Buju Banton plays the Belly Up in Solana Beach, as scheduled. The show is a near sell out. Nestled in the crowd are some local gay activists, including Syd Stevens, who erected the malicious Cancel Buju Banton web site targeting the RGS US Tour.
After the show, the club’s owners unbeknownst to Buju, usher Syd and his boyfriend backstage to meet and talk with Buju in person. Conspicuously, Syd never bothers to mention his attendance at the Solana Beach show or the impromptu meeting afterwards on his slanderous site, which has been updated several times since the tour ended.
Fortunately, the Belly Up crew releases a detailed account of the backstage “showdown” between Buju Banton and San Diego gay activists.
“First and foremost, we heard with our own ears Buju unequivocally denounce violence and hatred towards gays and lesbians. Secondly, that night we heard a concert that was entirely free of hate and that specifically did not contain the song ‘Boom Bye Bye.’ During our conversation he acknowledged that he has also made hurtful comments, and even expressed regret for his choice of words during last week’s radio interview…”
The Florida chapter of the American Civil Liberties Union (ACLU) releases statement publicly chiding members of the gay community for their dogmatic attempts to silence Buju Banton for a song he does not promote, perform or profit from today.
“It is disheartening that some of our colleagues in the gay and lesbian equality movement have embraced censorship as a tactic,” begins the official statement recently printed in the Op Ed section of the Miami Herald. “This is terribly short-sighted: Giving the government the power to censor messages it thinks are dangerous never advances the cause of equality and freedom.”
Two hours before Buju Banton’s RGS show at Palm Beach in Dallas, Texas, promoter Winston “Gold” Roberts gets a call that federal agents are trying to shut down the club for a code violation. The owners settle what turns out to be a minor infraction and Buju rocks on.
Buju’s Rasta Got Soul US Tour stops at Center Stage in Atlanta. Walk-up sales for the midtown area show are phenomenal, further demonstrating the mainstream appeal, power and demand of Buju Banton and Reggae music in the Dirty South.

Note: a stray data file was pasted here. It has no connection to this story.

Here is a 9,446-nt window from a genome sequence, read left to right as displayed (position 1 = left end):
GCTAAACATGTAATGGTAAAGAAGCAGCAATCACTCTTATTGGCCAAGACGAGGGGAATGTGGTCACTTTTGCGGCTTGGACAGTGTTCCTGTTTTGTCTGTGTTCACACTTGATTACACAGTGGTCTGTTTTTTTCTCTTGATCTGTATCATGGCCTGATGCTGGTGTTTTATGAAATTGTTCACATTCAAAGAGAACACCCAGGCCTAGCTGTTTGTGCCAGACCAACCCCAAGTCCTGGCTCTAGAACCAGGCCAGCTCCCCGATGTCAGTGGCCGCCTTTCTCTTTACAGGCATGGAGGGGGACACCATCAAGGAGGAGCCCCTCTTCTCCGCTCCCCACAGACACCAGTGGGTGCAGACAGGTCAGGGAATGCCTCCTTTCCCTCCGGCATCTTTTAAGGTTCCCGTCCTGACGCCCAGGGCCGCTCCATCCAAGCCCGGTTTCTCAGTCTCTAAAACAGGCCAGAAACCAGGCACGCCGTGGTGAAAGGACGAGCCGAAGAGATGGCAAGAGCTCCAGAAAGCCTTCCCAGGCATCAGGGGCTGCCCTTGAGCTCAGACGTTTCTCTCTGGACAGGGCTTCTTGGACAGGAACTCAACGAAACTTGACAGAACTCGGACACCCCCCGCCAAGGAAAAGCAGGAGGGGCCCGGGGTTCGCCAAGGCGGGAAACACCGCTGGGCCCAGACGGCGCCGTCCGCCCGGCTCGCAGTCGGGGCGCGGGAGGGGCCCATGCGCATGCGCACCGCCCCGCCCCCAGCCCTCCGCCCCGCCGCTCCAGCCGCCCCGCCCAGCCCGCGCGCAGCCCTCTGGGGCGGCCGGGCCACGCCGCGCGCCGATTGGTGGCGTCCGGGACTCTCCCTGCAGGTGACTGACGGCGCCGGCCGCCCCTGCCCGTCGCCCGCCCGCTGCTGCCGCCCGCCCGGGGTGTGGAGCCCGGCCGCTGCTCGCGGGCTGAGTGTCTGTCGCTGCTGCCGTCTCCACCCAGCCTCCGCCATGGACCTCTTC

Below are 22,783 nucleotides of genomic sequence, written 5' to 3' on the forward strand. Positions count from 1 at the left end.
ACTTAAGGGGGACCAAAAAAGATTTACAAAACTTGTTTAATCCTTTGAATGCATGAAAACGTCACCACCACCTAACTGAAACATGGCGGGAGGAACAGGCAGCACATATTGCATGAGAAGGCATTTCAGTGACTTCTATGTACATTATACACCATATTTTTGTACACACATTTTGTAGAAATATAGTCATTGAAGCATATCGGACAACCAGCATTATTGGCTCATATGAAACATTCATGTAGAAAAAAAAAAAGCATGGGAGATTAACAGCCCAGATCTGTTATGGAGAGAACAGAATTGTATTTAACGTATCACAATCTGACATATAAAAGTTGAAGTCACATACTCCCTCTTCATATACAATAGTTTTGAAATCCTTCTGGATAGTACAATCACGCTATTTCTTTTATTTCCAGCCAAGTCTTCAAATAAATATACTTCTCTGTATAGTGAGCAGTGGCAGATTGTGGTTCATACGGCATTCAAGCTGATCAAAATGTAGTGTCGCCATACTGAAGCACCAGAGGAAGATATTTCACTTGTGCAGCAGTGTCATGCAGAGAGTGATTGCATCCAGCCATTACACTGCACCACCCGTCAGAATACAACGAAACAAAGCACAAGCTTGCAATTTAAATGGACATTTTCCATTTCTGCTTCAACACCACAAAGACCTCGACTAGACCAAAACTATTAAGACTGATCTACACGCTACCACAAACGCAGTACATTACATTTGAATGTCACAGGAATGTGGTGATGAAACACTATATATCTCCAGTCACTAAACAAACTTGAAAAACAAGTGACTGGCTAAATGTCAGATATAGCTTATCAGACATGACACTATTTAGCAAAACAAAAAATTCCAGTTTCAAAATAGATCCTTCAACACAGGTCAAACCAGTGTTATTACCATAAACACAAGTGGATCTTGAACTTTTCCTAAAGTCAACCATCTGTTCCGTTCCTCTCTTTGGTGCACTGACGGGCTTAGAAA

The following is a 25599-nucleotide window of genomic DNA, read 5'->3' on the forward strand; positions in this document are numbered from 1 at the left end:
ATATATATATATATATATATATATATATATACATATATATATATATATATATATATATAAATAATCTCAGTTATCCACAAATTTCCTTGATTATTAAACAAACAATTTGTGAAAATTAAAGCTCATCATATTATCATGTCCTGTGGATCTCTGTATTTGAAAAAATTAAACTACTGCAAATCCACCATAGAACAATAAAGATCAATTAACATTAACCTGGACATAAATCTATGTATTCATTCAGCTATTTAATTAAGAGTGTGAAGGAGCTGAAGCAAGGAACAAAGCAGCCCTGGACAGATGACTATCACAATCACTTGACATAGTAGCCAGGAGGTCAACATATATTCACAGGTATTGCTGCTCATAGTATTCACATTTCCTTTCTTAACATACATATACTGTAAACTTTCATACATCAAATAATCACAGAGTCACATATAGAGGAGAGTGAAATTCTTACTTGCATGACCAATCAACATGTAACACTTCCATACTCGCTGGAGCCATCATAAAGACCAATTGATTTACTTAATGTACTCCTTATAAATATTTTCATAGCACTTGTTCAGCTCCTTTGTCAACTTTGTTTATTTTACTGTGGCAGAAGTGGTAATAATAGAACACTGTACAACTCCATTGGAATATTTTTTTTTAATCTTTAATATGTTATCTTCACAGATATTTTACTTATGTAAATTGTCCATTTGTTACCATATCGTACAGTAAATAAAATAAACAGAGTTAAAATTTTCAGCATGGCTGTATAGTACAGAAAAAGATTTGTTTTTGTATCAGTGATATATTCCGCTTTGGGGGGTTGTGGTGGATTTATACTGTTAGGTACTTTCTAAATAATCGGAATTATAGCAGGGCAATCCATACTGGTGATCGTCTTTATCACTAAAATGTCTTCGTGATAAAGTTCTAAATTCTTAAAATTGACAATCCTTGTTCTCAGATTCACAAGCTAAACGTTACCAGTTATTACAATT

Team Gargamel bumps into esteemed, Atlanta-based hip-hop photographer/videographer, Zach Wolfe at the show. They decide to partner up and lens the accompanying music video for the single “Optimistic Soul” plus shoot the final week of Buju’s Rasta Got Soul US Tour for an impromptu documentary short entitled This Is Buju Banton. The doc will feature exclusive behind-the-scenes and live footage, interviews with Buju, Shiloh Band and staff, promoters, club owners, fans, detractors, and more.
On the way to Buju Banton’s show at Plush in Jacksonville, Florida, veteran local promoter Peter “CC” Samms gets word that federal agents are refusing to allow the venue to open its doors due to another strange code technicality. The line grows outside as does police presence. A perplexed CC urges owner, Tom Fisher, to race down to the club and resolve whatever the “issue” is. Within 20 minutes of Tom’s arrival, the doors are open, the line is moving and the show jumps off without a hitch.
Buju Banton’s Rasta Got Soul US Tour arrives in Tampa for a date at Cuban Club. At the exact moment Buju takes the stage, federal agents pop up and demand the production staff to immediately lower the music or get shut down for violating sound ordinance laws. The sound guys are puzzled by this outlandish request since the spot is located in an industrial area of Ybor City that is virtually isolated after hours. Nevertheless, they comply and the show continues.
Buju Banton’s Rasta Got Soul US Tour successfully wraps at club Destiny in Orlando, Florida. Closing night guests include Wayne Wonder for “Movie Star,” Gramps Morgan for “Psalm 23” and Bunny Rugs of Third World who joins Buju onstage for a rare performance of their collaboration “Sense Of Purpose,” also featured on the Rasta Got Soul album.
Despite early stumbling blocks, the tour proves unstoppable with close to 30,000 fans taking in 32 shows across the country. Buju Banton’s Rasta Got Soul Tour is the biggest selling Reggae package of 2009.